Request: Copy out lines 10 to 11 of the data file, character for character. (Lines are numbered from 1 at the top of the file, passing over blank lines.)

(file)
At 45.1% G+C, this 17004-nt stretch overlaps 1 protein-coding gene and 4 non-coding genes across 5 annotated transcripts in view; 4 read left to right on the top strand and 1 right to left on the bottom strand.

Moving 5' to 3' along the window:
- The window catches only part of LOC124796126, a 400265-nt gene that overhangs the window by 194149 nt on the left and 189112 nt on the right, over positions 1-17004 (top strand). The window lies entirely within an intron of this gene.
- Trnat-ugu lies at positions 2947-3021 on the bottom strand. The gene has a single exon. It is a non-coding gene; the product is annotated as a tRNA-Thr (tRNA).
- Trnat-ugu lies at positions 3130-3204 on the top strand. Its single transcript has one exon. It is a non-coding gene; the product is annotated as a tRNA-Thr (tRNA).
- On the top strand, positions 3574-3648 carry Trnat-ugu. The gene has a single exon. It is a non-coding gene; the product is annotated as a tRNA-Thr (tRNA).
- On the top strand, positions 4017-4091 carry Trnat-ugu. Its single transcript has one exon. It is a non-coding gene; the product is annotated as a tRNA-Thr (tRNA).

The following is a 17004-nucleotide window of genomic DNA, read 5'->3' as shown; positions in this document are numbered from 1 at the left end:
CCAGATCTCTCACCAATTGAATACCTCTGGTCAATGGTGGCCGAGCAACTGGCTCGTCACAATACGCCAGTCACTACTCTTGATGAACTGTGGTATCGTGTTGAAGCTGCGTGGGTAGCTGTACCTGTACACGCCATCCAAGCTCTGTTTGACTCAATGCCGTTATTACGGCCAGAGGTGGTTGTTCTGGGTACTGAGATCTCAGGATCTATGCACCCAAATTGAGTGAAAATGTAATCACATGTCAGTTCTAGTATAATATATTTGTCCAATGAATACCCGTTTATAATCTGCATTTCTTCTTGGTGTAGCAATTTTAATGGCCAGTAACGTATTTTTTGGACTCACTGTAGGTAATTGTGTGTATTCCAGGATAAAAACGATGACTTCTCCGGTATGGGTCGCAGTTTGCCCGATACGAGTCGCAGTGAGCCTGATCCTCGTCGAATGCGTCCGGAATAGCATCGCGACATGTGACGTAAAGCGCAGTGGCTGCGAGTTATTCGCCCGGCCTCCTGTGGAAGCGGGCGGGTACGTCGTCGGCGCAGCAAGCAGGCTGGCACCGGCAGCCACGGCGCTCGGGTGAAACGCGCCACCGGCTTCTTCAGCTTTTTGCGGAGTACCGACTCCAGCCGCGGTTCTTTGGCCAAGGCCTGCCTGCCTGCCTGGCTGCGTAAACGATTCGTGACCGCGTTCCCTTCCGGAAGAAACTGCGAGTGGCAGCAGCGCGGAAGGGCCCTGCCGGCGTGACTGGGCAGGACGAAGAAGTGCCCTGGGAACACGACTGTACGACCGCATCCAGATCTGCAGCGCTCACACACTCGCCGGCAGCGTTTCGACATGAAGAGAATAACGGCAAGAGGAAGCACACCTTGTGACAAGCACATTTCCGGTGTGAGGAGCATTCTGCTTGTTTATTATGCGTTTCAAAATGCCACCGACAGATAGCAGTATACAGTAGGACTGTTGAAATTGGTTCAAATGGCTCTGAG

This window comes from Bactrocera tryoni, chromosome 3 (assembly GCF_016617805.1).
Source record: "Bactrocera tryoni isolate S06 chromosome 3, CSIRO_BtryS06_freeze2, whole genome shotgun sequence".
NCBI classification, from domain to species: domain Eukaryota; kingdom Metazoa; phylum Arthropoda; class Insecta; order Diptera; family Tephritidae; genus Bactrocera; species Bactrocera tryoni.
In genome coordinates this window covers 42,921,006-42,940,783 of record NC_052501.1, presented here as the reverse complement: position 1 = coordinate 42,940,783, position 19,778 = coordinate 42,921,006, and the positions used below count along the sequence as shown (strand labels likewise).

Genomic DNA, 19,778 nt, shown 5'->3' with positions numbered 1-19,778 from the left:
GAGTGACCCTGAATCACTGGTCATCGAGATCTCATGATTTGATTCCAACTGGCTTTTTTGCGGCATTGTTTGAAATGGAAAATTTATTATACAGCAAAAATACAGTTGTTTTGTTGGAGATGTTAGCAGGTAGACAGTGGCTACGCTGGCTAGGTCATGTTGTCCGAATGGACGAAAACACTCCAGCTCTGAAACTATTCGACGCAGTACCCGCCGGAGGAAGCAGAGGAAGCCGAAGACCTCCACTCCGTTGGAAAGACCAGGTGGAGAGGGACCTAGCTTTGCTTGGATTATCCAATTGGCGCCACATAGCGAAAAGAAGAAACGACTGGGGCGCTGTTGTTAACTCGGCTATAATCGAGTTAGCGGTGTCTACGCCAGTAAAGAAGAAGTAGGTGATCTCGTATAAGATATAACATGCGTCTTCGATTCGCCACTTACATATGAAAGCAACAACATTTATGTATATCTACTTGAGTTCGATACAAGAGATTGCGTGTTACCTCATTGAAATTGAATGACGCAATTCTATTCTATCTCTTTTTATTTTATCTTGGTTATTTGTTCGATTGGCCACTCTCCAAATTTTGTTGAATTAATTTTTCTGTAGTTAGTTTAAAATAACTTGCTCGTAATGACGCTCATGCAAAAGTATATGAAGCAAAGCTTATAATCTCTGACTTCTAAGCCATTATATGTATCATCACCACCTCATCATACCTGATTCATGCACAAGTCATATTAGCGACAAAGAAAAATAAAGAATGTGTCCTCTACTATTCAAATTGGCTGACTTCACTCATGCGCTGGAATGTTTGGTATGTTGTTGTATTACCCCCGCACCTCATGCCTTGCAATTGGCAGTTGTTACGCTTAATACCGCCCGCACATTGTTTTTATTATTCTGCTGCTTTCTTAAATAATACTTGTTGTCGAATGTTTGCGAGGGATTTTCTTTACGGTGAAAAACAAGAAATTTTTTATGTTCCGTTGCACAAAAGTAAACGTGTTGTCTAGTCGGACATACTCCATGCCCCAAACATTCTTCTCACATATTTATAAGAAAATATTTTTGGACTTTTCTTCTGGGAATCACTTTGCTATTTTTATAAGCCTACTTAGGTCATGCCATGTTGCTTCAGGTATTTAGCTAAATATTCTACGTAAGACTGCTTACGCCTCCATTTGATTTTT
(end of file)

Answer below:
This window comes from Bactrocera tryoni, chromosome 3 (assembly GCF_016617805.1).
Source record: "Bactrocera tryoni isolate S06 chromosome 3, CSIRO_BtryS06_freeze2, whole genome shotgun sequence".